Heroes and Victims: Remembering War in Twentieth-Century Romania

Heroes and Victims: Remembering War in Twentieth-Century Romania

Heroes and Victims: Remembering War in Twentieth-Century Romania

Heroes and Victims: Remembering War in Twentieth-Century Romania

Synopsis

Heroes and Victims explores the cultural power of war memorials in 20th-century Romania through two world wars and a succession of radical political changes--from attempts to create pluralist democratic political institutions after World War I to shifts toward authoritarian rule in the 1930s, to military dictatorships and Nazi occupation, to communist dictatorships, and finally to pluralist democracies with populist tendencies. Examining the interplay of centrally articulated and locally developed commemorations, Maria Bucur's study engages monumental sites of memory, local funerary markers, rituals, and street names as well as autobiographical writings, novels, oral narratives, and film. This book reveals the ways in which a community's religious, ethnic, economic, regional, and gender traditions shaped local efforts at memorializing its war dead.

Excerpt

The kernel of this book was planted in 1997. Visiting Romania for the first time since completing my dissertation on the history of eugenics, I looked forward to refocusing my attention on the publishing industry’s initial flourishing in the first decade after Communism. As I scoured bookstores and vendors for new and interesting materials, I came to realize that a new phenomenon was taking place before my eyes. Everyone wanted to publish a memoir, and everyone else wanted to buy these memoirs, read them, talk about them, and critique them. The genre of the memoir was seeing such unprecedented growth, with some examples appearing in very small runs but still somehow making the rounds, that I began to collect these publications. Soon I realized that there were two periods favored by most readers: World War II and the Stalinist years of Communist persecution. Observing this literary phenomenon and also speaking to people who were more than a generation older than I was (in their mid-forties and older), it became apparent that for those generations the project of recovering and making sense of their memories of the 1940s–1950s was an urgent task, relevant to finding a new sense of social belonging.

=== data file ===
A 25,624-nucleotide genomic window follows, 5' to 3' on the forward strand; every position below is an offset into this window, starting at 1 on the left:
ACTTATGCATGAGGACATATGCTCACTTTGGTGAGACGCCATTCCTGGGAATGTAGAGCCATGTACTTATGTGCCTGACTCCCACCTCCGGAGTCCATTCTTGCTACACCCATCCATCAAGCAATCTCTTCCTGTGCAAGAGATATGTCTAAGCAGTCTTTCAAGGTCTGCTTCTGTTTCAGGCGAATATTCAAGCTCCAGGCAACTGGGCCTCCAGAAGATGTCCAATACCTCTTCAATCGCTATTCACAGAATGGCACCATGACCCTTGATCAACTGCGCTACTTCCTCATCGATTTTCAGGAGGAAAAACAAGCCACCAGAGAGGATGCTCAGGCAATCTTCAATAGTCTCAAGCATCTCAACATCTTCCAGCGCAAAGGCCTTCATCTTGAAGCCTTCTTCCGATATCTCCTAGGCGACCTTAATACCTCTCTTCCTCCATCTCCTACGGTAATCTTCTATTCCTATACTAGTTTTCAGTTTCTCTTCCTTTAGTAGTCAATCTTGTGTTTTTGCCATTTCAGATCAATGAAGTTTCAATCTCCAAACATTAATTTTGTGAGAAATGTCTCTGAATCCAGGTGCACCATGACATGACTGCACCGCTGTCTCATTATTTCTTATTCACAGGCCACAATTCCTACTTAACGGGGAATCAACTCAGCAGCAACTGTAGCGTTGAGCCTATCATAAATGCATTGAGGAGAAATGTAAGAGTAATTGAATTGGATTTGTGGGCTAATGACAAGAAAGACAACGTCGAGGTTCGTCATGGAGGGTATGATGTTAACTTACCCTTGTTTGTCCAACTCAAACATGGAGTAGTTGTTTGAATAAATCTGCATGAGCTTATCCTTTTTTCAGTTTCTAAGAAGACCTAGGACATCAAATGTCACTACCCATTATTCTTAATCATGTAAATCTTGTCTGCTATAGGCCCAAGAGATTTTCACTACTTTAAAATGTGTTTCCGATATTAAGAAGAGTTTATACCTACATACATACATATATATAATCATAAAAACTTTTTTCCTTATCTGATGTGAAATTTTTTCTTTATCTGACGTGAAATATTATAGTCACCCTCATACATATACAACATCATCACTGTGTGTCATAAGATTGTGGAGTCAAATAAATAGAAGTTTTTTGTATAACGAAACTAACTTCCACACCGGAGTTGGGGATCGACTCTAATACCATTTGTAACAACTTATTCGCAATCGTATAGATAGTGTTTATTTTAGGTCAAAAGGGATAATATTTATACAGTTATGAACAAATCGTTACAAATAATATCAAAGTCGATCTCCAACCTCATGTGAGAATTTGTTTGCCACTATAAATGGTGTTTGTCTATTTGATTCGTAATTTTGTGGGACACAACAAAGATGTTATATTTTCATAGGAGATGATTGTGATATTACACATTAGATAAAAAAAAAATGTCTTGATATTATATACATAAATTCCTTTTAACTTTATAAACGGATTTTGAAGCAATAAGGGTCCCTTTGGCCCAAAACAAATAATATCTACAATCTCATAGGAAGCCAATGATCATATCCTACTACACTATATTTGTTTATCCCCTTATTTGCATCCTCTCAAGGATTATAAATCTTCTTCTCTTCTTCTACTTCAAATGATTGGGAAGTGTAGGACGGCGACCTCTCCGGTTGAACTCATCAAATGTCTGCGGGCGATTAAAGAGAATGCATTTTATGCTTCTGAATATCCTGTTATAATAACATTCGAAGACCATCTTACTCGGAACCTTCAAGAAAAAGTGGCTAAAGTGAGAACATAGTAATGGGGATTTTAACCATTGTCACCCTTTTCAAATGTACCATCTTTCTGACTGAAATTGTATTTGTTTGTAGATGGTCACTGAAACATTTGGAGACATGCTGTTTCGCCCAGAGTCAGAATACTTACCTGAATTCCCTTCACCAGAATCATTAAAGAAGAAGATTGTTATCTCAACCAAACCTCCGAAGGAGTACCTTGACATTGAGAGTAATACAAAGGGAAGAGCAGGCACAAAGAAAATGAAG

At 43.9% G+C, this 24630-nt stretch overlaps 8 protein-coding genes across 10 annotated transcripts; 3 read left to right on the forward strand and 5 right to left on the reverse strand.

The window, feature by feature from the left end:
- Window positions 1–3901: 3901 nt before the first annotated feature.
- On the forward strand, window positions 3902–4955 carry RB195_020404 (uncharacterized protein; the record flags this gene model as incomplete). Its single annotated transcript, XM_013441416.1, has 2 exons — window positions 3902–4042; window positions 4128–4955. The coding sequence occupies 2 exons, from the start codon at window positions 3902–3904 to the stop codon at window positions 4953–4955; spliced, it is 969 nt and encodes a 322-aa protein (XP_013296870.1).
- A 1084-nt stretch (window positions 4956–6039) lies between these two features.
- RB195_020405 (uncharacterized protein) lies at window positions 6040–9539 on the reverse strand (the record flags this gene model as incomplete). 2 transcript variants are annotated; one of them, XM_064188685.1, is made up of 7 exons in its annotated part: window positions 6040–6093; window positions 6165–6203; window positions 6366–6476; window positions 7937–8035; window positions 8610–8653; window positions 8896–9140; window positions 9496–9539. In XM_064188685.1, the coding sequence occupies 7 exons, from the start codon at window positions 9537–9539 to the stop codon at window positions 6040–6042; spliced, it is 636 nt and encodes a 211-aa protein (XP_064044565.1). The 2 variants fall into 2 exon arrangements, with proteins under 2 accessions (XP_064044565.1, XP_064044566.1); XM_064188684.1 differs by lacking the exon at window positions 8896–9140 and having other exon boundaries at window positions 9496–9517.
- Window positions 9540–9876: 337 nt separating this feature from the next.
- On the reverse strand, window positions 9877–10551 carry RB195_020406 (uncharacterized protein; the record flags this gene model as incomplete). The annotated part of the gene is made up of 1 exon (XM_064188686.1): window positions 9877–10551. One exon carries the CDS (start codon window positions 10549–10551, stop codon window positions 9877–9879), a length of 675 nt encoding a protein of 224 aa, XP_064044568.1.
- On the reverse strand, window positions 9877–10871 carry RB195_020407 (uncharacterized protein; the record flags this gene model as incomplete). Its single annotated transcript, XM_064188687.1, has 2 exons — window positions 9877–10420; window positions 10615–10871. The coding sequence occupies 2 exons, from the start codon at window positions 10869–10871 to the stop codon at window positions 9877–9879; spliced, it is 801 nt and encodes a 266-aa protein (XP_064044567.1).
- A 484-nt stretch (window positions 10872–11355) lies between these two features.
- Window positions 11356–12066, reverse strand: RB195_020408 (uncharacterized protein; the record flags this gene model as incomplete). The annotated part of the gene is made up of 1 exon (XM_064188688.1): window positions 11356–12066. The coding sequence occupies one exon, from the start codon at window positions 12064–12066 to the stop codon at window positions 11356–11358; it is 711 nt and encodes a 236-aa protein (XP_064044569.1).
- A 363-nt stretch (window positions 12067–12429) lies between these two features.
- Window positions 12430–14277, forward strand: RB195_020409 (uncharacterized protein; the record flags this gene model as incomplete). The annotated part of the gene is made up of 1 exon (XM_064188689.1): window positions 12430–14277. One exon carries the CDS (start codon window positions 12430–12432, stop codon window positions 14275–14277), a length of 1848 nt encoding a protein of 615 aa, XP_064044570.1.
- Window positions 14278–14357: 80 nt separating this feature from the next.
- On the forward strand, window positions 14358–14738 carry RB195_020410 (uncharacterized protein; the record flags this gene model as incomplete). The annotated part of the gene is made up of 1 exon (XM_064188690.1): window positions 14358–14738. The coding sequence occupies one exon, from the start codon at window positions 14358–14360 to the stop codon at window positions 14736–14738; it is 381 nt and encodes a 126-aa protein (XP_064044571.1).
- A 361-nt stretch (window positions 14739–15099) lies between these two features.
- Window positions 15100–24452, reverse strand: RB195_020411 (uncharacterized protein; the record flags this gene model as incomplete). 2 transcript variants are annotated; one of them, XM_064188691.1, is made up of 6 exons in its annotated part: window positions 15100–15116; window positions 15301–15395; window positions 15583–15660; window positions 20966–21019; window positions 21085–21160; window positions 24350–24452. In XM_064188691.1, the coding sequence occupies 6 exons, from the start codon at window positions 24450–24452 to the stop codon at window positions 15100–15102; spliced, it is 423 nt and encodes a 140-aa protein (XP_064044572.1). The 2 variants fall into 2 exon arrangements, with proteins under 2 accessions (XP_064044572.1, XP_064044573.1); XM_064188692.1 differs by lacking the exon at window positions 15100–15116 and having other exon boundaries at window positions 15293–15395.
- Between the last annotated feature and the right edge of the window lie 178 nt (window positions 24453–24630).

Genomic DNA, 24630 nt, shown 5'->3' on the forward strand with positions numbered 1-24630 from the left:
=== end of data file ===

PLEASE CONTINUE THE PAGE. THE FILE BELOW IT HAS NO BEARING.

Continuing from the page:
This occurrence coincided with the beginnings of the growth of “memory studies” in U.S. and parts of European academia. I was thus fortunate to begin making sense of this vibrant phenomenon in post-Communist culture in the company of insightful historians and other scholars. This study stands on the shoulders of important precursors that have inspired and challenged me to find my own answers to complicated questions. The work of Jay Winter, John Bodnar, John Gillis, Catherine Merridale, Nina Tumarkin, Gaines Foster, Robert Moeller, Vieda Skultans, Rubie Watson, and many others, has offered rich examples of ways in which memory is important not just as playground for politicians or as a psychological phenomenon, but also as a realm for making cultural meaning out of violence and destruction. Their insights also challenged me to articulate where to situate the memory traces I was studying within a broader discourse about remembrance and identity in the modern world. Much of the . . .

Search by... Author
Show... All Results Primary Sources Peer-reviewed

Oops!

An unknown error has occurred. Please click the button below to reload the page. If the problem persists, please try again in a little while.